In a new study researchers have linked a gender bending chemical that is used in food containers, baby bottles and tins to male infertility. A chemical called Bisphenol-A is used to harden plastic and is found in baby bottles, folks, plastic knives and the lining of food and drink cans.
Now for the first time, a team of researchers from US have linked BPA chemical to poor quality of semen in men. Chinese factory workers exposed to high levels of the plastic chemical had low sperm count, reported the study published in the journal Fertility and Sterility.
The chemical imitates the female sex hormone oestrogen, so researchers had long frightened that it would intervene with the way hormones are processed by the body. In a study trail researchers examined one hundred and thirty Chinese factory employees who worked directly materials containing BPA and eighty-eight male workers who did not manage it and whose exposure was analogous to that of western males.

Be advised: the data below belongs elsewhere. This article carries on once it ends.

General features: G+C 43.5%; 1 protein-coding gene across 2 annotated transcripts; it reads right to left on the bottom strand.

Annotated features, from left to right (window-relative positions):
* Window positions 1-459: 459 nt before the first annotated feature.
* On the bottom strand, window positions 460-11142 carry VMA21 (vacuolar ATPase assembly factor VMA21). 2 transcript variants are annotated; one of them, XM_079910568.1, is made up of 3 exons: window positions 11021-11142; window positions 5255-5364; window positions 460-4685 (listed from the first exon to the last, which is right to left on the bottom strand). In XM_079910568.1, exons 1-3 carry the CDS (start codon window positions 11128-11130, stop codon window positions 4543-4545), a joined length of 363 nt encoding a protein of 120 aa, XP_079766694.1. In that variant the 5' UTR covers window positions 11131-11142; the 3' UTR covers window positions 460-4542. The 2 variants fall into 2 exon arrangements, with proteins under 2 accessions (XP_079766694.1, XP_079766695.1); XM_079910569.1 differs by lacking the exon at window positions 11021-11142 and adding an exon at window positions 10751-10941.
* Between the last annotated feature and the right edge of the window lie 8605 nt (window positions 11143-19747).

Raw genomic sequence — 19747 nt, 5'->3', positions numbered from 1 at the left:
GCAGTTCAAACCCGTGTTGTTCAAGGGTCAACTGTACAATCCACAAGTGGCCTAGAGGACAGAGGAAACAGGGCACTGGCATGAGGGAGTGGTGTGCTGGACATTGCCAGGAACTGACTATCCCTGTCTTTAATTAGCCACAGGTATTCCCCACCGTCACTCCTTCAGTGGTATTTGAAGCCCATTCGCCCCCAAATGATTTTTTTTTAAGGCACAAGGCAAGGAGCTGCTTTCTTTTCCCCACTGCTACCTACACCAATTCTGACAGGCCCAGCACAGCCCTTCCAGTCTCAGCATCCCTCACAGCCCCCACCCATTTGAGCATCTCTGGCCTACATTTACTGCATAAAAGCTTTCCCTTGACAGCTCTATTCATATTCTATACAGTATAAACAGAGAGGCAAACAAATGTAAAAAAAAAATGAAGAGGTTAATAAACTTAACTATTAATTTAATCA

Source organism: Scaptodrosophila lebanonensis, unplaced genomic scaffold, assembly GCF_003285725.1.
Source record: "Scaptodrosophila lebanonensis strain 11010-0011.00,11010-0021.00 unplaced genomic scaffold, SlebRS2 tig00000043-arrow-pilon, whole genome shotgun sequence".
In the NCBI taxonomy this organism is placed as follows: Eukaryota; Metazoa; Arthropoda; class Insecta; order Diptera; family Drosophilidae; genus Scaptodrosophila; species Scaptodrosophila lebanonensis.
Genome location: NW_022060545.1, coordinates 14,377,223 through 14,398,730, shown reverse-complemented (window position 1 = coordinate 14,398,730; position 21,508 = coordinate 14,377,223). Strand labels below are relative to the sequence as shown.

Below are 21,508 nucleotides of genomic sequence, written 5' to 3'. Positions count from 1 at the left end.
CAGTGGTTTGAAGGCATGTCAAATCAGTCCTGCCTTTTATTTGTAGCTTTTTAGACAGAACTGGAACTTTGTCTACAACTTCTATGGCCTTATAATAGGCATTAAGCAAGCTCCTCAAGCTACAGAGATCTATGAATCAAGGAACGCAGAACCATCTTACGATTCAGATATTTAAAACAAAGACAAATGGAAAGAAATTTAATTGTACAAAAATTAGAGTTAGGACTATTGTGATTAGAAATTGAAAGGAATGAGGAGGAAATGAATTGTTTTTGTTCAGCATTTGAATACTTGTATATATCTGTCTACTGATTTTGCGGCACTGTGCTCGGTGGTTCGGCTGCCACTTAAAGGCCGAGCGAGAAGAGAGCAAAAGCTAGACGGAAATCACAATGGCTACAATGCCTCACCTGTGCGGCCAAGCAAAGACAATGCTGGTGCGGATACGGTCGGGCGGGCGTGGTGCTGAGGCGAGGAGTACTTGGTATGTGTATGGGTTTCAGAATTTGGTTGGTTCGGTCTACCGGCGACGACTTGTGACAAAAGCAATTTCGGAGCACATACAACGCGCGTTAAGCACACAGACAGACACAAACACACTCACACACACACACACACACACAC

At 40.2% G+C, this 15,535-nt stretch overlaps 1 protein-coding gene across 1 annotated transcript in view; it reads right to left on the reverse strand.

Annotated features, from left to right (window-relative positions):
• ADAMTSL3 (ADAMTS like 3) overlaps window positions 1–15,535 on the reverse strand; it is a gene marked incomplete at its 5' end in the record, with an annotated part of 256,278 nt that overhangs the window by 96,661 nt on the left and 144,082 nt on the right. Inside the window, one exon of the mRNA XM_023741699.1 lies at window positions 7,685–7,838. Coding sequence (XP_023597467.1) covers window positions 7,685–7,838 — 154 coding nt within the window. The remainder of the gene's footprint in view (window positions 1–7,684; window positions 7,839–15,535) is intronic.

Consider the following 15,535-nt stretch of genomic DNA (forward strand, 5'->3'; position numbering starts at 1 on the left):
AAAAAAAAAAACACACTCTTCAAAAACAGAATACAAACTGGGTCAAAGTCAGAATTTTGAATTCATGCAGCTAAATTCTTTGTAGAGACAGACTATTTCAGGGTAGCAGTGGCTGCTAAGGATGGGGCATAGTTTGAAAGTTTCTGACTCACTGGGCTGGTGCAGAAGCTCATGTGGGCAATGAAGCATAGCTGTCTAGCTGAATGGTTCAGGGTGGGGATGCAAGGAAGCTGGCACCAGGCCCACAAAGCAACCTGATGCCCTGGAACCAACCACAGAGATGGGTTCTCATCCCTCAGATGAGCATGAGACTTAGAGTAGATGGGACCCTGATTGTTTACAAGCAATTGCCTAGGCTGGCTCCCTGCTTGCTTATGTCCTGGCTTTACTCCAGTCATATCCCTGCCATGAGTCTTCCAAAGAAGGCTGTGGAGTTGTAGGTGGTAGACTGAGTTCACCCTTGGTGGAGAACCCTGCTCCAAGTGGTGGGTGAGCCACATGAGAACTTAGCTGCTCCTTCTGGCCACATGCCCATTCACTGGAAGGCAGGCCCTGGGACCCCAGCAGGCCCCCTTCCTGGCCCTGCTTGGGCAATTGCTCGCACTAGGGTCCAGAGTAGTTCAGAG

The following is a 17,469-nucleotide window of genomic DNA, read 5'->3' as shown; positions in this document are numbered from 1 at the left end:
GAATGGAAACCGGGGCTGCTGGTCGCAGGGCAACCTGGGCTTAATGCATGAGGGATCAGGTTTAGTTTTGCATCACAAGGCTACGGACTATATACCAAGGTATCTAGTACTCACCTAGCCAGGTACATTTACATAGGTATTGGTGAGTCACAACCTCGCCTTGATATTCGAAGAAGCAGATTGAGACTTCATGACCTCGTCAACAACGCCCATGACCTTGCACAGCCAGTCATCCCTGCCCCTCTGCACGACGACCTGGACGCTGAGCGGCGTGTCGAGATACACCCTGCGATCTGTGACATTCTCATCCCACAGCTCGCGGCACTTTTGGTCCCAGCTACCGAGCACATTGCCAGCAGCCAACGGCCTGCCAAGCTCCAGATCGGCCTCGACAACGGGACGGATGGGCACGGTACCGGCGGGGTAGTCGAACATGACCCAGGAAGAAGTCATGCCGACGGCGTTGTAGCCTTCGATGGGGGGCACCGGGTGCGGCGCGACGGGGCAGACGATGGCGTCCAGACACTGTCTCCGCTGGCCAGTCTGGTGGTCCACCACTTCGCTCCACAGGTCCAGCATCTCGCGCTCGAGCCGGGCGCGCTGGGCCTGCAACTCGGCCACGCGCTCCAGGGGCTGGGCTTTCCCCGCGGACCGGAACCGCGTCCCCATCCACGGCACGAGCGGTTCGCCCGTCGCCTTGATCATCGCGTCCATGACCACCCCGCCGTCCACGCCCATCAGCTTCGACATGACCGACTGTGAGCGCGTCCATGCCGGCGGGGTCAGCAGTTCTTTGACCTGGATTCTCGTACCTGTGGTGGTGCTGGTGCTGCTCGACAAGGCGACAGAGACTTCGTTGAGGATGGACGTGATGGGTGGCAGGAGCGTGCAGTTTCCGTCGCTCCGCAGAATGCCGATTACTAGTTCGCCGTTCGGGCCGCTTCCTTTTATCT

They found low sperm count in workers who had visible levels of Bisphenol-A in their urine. Poor sperm quality was two to four times more widespread among these males than among workers whose urine showed no sign of BPA. Males with the highest levels of BPA had the lowest sperm counts.
BPA in urine was associated with lower quality of semen even in men who did not work with the chemical, although their average BPA levels were much lower than in the other group. The leading intellectual also recommended manufacturers to cut down on BPA in food packaging and containers.
This is a significant but preliminary study. The results are no less than reminiscent of the likelihood that BPA may be one of the composites that are causing some of these changes in sperm, explained Andrea Gore, a toxicology professor at the University of Texas who was not involved in the research.